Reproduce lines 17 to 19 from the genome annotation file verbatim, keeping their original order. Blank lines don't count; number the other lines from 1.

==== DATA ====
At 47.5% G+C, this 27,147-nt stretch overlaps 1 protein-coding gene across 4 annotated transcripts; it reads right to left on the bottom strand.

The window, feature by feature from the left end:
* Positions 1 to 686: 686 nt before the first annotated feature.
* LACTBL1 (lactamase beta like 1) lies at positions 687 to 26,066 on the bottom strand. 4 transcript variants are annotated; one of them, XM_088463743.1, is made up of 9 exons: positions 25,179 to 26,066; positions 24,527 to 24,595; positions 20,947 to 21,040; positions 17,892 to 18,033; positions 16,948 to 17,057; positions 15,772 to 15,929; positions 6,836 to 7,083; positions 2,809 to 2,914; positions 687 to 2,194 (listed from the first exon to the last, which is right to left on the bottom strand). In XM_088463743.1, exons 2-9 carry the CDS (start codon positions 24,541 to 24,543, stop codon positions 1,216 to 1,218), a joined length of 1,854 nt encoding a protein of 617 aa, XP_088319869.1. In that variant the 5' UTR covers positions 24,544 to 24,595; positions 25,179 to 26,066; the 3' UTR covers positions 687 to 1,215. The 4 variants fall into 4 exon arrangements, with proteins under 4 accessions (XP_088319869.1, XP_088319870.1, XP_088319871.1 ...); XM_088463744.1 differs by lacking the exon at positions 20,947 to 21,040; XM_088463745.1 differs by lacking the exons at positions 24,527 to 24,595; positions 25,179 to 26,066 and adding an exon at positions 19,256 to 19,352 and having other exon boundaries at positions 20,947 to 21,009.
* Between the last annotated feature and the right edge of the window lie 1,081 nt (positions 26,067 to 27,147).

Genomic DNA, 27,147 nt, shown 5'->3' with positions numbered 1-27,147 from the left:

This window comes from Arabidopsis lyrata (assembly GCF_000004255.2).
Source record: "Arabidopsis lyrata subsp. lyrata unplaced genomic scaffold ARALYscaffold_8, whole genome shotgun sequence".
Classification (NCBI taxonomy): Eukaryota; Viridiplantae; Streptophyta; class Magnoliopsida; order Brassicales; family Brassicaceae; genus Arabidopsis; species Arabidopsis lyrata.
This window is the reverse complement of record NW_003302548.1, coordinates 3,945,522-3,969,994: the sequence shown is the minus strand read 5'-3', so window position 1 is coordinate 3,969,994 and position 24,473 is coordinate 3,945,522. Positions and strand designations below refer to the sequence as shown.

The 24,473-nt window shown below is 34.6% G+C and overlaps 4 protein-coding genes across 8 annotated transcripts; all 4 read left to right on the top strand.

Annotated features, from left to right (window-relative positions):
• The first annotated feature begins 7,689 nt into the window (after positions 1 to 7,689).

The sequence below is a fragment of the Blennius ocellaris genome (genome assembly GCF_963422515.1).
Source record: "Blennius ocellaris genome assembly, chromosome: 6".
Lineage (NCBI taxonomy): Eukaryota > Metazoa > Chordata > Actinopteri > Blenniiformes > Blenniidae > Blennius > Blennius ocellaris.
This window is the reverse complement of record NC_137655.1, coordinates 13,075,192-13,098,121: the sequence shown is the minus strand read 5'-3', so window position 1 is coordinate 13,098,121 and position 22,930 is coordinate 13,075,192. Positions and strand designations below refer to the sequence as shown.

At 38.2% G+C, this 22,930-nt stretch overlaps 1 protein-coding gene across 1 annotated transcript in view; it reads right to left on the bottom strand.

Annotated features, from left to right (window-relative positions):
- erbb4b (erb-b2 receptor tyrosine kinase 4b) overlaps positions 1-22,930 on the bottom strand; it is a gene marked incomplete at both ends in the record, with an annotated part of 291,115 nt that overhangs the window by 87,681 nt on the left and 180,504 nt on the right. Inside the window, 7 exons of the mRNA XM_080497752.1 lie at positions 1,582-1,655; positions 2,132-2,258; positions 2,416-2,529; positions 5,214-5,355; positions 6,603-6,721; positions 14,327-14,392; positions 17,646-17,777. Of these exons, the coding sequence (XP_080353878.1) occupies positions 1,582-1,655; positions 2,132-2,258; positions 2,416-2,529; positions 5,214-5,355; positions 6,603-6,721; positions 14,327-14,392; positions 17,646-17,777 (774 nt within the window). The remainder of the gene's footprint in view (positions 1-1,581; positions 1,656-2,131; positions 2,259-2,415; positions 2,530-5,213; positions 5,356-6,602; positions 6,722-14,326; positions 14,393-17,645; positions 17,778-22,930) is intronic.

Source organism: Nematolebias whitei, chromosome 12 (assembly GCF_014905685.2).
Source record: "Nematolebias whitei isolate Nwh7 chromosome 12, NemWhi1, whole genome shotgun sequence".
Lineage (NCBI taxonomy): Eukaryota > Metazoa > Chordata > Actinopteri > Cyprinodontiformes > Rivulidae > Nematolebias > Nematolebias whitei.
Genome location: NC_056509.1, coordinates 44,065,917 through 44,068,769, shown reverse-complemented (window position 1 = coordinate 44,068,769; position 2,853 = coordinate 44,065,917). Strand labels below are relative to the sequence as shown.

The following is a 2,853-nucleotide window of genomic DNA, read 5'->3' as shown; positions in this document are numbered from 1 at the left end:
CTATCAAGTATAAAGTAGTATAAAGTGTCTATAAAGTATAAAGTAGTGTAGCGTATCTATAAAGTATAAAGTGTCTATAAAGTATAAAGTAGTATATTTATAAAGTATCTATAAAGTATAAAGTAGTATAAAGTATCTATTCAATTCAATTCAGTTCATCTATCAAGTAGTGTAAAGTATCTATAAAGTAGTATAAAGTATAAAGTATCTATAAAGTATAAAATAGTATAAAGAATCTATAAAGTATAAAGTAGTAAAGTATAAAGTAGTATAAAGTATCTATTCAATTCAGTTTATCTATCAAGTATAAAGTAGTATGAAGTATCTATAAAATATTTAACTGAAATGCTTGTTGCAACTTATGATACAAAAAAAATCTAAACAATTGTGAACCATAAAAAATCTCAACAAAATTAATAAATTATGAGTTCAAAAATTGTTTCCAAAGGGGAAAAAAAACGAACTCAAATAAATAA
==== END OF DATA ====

This window is the reverse complement of record NC_137655.1, coordinates 13,075,192-13,098,121: the sequence shown is the minus strand read 5'-3', so window position 1 is coordinate 13,098,121 and position 22,930 is coordinate 13,075,192. Positions and strand designations below refer to the sequence as shown.

At 38.2% G+C, this 22,930-nt stretch overlaps 1 protein-coding gene across 1 annotated transcript in view; it reads right to left on the bottom strand.

Annotated features, from left to right (window-relative positions):